How Some Kids Ruin Their Parent’s Retirement (and What You Can Do About It

Once you become a parent, your priorities change. They now become the center of your universe and will forever be your true love. You will feel obliged to care for them physically, mentally, and financially no matter how old they get. Raising kids is nowhere cheap. The sad thing is, money is much harder to earn and save these days.

Some people plan to age in place. Others like the idea of staying in a retirement home so that they can be with people of their own age. Whichever option you plan to choose, your kids can influence how your retirement years will look like.

These days, many parents fail to plan for their retirement. According to a report, only about 35% of Americans feel prepared for their senior years. If you now have kids or are planning to have some, here are a few ways they can influence your retirement.

Kids’ Debt = Parent’s Debt

Debts these days are only normal. Even if you can take home a considerable amount of salary each month, you will likely have a few credit cards. But since you now have a family, expenses will grow, and so will your debts.

For one, mortgages can be a necessity to have a stable roof over your head. The same goes for your car loan and other significant expenses. As your kids grow, their significant expenses can make you add more debts to your name.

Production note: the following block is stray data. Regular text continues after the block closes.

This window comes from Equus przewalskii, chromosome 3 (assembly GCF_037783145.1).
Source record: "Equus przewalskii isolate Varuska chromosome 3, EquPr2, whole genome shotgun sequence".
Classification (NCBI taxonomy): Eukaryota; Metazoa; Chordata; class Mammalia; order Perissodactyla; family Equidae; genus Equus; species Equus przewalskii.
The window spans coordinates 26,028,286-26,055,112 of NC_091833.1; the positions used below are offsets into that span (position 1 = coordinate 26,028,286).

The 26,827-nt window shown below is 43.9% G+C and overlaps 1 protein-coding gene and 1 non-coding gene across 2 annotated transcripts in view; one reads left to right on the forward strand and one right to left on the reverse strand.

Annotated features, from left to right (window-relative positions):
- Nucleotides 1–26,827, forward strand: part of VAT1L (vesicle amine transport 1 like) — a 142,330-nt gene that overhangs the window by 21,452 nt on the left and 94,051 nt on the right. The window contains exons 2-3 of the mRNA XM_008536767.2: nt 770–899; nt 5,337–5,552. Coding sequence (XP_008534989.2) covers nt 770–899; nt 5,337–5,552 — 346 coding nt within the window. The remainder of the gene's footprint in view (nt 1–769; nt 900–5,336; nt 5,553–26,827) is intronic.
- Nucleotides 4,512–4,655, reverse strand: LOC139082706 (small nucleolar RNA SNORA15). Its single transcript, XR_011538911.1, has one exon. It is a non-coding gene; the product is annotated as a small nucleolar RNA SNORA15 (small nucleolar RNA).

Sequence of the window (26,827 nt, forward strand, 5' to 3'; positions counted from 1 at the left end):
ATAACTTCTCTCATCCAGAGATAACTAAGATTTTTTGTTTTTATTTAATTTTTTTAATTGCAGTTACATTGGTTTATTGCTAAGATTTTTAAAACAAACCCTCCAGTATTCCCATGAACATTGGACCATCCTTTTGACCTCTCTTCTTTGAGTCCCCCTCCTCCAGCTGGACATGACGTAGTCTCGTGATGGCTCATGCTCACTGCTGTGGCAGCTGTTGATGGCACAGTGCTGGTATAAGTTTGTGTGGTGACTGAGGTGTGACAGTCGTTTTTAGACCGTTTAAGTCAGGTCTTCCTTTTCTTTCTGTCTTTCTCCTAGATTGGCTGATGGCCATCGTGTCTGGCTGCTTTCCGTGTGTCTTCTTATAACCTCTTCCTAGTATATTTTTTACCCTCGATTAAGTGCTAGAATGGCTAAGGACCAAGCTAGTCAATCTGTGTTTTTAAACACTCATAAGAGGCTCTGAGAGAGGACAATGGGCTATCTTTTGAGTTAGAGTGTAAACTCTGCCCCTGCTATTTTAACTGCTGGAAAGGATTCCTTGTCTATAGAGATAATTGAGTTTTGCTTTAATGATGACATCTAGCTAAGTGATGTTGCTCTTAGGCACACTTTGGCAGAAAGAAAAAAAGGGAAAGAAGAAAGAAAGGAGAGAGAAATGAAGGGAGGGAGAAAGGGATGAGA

Some parents are choosing Parent Plus Loans. They do this to help their kids pay for their college in full. As with all good things, good intentions alone are not enough to pay for the accumulated debt.

As much as possible, experts advise parents not to shoulder their kid’s tuition fees for colleges. There are student loans available that offer excellent perks and fees. Better yet, consider a college savings fund to avoid racking debt for their college.

Dealing with Boomerang Kids

Most parents can’t wait for their kids to visit them after their adult children moved out of the nest. But for some parents, they got more than what they wished for. These days, more adult kids are moving back into their parent’s homes.

Some decided to go home to take care of their aging parents. But we can’t say the same for more millennials. This is thanks to their current financial situation.

The pandemic, for instance, caused many people to lose their jobs. Instead of staying in their apartments while looking for another stable job, millennials are moving back home. This means their parents are now back to supporting them financially.

Some adult kids did not literally return to their parent’s home. But they are now receiving financial help from their parents. Still, this can cause an additional financial strain to the already stressed out Boomer.

If you plan on taking your kids back in, make sure to talk with them and lay down your conditions. If they can, they should help pay their share of the bills. They are also expected to follow your rules and help around the house.

Your kids should know their responsibilities if they plan to live in your home again. They should be considerate enough, and you will be with their needs. Discuss a sense of frugality and responsibilities so that both of you will know what to expect before they even move in.

Saving for retirement should be a priority. Even if you only have one child, he alone can impact your future. Choose to make the right decisions. Instill a sense of responsibility and frugality early on. This will help set him up for future financial success. In turn, you, too, can save enough for your senior years and live a more comfortable retirement.

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